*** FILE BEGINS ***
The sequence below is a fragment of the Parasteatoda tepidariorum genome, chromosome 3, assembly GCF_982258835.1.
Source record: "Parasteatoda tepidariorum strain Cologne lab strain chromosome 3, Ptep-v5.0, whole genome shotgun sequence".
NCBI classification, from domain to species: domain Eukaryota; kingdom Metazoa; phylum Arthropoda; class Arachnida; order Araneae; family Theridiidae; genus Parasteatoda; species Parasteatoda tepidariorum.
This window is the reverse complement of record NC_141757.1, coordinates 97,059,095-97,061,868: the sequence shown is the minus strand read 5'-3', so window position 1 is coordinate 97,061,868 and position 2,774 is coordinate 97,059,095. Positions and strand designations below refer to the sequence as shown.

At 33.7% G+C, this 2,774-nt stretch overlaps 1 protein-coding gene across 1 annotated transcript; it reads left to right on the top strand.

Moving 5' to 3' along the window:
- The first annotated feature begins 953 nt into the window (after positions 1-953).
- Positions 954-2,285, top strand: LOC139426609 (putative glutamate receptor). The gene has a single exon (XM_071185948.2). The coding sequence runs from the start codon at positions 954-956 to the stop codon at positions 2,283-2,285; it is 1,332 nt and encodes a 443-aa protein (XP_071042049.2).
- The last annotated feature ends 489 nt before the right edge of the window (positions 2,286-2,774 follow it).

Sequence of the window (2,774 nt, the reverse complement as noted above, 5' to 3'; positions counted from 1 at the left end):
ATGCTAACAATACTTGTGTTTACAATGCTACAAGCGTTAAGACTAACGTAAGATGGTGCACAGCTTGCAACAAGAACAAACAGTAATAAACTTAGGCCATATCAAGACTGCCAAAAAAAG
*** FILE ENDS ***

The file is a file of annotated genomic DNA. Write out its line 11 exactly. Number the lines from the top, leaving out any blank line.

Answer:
ATGCTAACAATACTTGTGTTTACAATGCTACAAGCGTTAAGACTAACGTAAGATGGTGCACAGCTTGCAACAAGAACAAACAGTAATAAACTTAGGCCATATCAAGACTGCCAAAAAAAG